Published : 2013-09-18 10:36
Updated : 2013-09-18 10:42
The gunman who killed 12 people before being shot dead by police in a military complex in the heart of Washington is being described as a young man with an interest in Buddhism and flashes of rage. Officials on Tuesday said he had serious mental issues but was not stripped of his security clearance.
Aaron Alexis is shown in this undated handout photograph provided by Kristi Suthamtewakul, wife of "Happy Bowl" Thai restaurant owner Nutpisit Suthamtewakul, who were best friends with Alexis when he lived in White Settlement, Texas. Reuters-Yonhap News
Aaron Alexis' motive in Monday's rampage remained a mystery. U.S. law enforcement officials told The Associated Press that he had paranoia and a sleep disorder and was hearing voices in his head.
The officials said there has been no connection to international or domestic terrorism, and investigators have found no manifesto or other writings suggesting a political or religious motivation. They spoke on condition of anonymity because the criminal investigation was continuing.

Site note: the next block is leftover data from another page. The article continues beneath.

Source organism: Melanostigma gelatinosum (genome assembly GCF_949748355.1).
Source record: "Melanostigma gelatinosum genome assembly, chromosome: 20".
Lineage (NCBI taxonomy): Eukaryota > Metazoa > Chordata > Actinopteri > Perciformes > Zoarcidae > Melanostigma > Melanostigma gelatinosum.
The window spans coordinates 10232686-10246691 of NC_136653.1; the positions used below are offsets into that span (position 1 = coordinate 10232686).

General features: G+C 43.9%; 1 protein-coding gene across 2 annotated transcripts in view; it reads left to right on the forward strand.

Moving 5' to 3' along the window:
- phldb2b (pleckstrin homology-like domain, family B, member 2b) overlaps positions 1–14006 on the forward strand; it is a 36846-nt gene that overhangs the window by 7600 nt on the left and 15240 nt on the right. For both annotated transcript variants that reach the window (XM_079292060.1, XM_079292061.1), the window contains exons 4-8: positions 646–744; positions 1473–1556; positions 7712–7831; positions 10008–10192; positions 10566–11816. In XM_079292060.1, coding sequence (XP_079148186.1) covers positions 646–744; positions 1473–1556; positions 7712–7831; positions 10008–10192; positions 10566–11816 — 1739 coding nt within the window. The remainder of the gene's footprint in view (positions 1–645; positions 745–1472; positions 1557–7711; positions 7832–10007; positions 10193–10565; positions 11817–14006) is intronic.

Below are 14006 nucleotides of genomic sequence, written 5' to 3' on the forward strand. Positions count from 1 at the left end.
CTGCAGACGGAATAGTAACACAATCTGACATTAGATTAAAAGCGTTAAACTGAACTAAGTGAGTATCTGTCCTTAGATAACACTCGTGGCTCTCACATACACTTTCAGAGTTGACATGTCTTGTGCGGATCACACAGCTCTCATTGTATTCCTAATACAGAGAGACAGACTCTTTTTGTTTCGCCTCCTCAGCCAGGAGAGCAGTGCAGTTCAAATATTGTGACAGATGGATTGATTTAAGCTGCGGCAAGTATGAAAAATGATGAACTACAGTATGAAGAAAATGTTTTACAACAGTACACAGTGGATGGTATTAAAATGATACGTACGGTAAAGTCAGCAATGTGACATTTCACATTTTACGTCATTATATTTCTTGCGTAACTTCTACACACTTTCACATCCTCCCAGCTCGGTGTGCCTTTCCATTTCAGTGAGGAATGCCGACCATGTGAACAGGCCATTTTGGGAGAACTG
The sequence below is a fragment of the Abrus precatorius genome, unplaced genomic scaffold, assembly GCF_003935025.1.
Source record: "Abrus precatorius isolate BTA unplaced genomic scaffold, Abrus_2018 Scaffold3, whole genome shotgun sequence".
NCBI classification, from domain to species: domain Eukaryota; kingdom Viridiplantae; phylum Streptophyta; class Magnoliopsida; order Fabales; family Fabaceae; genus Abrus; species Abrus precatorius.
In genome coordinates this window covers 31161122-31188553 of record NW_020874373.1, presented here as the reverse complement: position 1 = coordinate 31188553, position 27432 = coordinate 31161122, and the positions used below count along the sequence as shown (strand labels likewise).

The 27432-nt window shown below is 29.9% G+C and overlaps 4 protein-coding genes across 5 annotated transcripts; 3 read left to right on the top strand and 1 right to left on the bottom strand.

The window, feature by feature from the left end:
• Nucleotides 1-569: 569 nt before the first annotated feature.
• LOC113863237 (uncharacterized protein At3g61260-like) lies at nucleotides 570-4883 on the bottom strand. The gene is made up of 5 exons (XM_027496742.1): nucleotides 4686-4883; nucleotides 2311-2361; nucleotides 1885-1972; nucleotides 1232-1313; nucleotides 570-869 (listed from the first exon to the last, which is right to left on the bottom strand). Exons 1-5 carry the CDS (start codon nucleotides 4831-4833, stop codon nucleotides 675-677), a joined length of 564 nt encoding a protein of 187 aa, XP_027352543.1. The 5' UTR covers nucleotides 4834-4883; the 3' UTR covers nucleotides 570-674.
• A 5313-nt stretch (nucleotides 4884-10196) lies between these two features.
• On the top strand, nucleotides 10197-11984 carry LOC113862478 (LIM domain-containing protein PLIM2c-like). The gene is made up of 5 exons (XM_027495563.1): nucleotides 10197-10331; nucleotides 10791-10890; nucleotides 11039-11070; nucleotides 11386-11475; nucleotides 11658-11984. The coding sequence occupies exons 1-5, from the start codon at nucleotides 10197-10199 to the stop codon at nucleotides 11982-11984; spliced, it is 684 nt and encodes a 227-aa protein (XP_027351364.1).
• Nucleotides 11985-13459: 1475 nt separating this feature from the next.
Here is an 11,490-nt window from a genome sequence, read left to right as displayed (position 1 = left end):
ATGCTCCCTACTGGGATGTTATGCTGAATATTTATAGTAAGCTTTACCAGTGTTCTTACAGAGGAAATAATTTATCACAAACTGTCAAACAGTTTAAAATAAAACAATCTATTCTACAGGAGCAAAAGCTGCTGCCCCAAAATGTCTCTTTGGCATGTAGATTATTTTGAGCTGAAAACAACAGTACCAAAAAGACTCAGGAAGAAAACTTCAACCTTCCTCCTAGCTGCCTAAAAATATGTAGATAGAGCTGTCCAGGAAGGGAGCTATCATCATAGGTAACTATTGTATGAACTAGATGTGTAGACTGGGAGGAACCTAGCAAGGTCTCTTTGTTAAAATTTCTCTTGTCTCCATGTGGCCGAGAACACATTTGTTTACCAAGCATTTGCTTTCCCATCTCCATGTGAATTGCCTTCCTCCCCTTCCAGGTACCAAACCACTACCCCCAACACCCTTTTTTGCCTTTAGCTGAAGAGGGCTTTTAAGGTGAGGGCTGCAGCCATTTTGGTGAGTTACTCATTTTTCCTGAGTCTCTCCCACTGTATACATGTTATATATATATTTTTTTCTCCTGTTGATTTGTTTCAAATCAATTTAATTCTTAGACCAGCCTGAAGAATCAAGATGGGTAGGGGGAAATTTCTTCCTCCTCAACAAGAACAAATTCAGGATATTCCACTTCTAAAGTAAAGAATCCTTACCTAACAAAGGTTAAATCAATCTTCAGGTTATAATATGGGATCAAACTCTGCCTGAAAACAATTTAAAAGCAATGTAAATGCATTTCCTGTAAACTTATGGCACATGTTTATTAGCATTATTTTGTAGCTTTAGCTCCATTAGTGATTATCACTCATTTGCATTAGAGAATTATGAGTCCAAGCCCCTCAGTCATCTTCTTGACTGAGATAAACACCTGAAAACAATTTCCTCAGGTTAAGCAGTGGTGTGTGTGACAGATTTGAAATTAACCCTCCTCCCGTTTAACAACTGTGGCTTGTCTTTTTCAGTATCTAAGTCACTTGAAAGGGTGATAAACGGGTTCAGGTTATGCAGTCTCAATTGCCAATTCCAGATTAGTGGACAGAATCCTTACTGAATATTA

Officials have said Alexis, a 34-year-old contract employee on a Navy project, used a valid pass to get into the Washington Navy Yard, where 18,000 people work, and started shooting. Witnesses described a gunman firing down on the cafeteria from an upper-floor overlook. Three people were wounded.
Alexis carried three weapons in the attack: a shotgun and two handguns that he took from a police officer at the scene, according to two federal law enforcement officials who spoke on condition of anonymity because they were not authorized to discuss the investigation.
The attack was unlikely to lead to tighter gun controls. Measures proposed during national outrage over a school shooting in December that killed 20 children failed this year in Congress. "Yet another mass shooting,'' President Barack Obama said Monday. It was at least the seventh mass shooting of his presidency.
But the rampage is likely to raise more questions about the background checks done on contract employees and others who are issued U.S. security clearances -- an issue that came up this year with National Security Agency leaker Edward Snowden, an IT employee with a government contractor. (AP)